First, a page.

How far can you see?
Can you see five miles? Ten? A hundred? A thousand?
Even with just your naked eyes, you can see vastly farther than you may have ever thought possible. And at the same time you can become a phenomenal time traveler.
Whenever you look up at a moonless night sky, no matter how clear or dark it is, every star you see lies only within our own Milky Way galaxy, a glittering spiral disc of billions of suns and their attendant planets. Yet our cherished Milky Way is only one of billions of galaxy islands scattered throughout the universe.
The clearest, farthest object you’ll ever see with just your eyes from the northern hemisphere is another spiral galaxy of some trillion suns. It’s Andromeda. When you look at that faint fuzzy oval, it’s difficult to believe that the ancient light you’re seeing left there 2.5 million years ago.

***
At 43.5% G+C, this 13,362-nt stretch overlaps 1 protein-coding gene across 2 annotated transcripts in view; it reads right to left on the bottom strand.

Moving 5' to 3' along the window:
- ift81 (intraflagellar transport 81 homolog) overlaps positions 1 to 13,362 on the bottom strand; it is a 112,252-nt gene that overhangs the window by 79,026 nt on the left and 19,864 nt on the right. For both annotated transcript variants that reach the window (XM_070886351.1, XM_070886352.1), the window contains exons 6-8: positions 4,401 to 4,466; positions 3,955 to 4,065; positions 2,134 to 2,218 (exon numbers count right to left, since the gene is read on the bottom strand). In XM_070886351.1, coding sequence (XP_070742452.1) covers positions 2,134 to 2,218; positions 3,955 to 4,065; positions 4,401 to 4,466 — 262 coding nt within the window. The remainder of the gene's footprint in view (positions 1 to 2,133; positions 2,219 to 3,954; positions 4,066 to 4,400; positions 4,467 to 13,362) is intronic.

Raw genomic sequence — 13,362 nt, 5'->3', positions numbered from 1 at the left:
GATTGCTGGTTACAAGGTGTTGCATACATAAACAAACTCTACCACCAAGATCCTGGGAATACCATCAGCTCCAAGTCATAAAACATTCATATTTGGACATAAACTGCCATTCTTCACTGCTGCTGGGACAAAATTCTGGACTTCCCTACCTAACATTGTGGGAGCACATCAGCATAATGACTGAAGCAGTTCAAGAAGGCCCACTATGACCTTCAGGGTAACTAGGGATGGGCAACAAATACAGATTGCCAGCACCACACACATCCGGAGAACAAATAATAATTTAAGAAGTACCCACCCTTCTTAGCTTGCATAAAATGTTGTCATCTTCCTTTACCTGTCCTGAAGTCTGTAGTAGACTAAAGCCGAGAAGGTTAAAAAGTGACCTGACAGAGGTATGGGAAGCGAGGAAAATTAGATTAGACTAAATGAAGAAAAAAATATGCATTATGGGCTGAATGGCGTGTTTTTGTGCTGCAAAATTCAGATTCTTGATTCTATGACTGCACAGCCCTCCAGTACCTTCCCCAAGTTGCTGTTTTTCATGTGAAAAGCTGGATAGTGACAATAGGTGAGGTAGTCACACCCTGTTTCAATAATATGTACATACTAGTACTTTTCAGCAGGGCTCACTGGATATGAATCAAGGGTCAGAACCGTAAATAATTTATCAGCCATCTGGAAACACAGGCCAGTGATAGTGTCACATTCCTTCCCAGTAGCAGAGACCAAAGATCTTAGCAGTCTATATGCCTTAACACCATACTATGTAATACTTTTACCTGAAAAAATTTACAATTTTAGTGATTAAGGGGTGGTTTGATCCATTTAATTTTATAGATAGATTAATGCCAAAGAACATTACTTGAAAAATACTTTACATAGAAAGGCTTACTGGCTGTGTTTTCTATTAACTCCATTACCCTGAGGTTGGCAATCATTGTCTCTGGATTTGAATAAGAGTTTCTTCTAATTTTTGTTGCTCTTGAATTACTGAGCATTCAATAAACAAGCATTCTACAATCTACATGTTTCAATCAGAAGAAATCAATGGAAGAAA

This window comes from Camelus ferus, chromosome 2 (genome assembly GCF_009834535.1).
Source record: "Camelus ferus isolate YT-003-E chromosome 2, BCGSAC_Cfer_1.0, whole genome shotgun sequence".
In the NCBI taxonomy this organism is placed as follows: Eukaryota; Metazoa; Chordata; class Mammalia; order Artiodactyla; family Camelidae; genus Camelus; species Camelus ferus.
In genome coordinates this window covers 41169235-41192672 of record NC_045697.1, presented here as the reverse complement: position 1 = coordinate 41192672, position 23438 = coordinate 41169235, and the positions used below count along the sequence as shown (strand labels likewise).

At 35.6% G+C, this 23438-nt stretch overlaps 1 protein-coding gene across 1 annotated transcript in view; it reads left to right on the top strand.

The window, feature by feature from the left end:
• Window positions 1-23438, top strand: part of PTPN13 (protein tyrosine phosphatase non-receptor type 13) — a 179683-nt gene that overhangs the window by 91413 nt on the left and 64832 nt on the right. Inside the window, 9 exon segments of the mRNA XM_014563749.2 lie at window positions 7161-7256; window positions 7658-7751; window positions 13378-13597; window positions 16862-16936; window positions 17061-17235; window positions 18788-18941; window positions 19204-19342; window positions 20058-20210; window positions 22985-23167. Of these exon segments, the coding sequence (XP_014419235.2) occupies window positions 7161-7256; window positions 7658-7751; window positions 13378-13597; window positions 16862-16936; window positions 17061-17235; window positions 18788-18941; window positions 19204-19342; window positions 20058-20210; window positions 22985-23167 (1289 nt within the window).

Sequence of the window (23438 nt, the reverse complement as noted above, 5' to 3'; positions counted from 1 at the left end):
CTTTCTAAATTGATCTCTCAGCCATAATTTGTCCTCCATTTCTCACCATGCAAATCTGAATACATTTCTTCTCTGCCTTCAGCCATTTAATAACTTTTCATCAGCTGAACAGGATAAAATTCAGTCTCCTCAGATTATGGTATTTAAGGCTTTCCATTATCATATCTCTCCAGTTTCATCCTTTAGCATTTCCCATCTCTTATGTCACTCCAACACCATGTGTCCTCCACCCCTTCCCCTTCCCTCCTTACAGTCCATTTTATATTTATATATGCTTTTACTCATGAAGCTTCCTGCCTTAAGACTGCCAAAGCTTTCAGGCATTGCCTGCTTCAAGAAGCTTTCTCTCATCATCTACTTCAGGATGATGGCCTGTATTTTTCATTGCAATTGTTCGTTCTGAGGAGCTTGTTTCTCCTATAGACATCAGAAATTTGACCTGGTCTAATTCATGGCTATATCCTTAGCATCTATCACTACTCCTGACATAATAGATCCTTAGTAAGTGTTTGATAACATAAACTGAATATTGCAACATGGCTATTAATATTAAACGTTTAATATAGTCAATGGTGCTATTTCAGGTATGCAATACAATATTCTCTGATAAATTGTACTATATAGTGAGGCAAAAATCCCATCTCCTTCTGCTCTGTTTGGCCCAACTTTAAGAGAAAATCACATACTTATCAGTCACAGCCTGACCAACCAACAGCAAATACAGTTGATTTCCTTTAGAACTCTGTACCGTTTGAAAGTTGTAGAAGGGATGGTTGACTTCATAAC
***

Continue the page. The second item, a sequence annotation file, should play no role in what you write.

Put another way, Andromeda is 2.5 million light years away from your retinas. Since light travels 186,000 miles PER SECOND, that means Andromeda is 15 quintillion miles away, or 15 followed by 18 zeroes—that’s how many miles you’re seeing.
Your eyes are also taking in Andromeda light that is from a time well before any homo sapiens (human beings anatomically similar to us) inhabited our earth.
So you can see pretty far, indeed, in both miles and time.
Incidentally, our beautiful Milky Way and stunning Andromeda share a frightening mutual gravitational attraction. The two galaxies are hurtling directly toward each other at an astonishing 250,000 miles per hour. Yet the distance is so incredibly vast that they won’t merge into one giant galaxy for another four billion years.
So not to worry.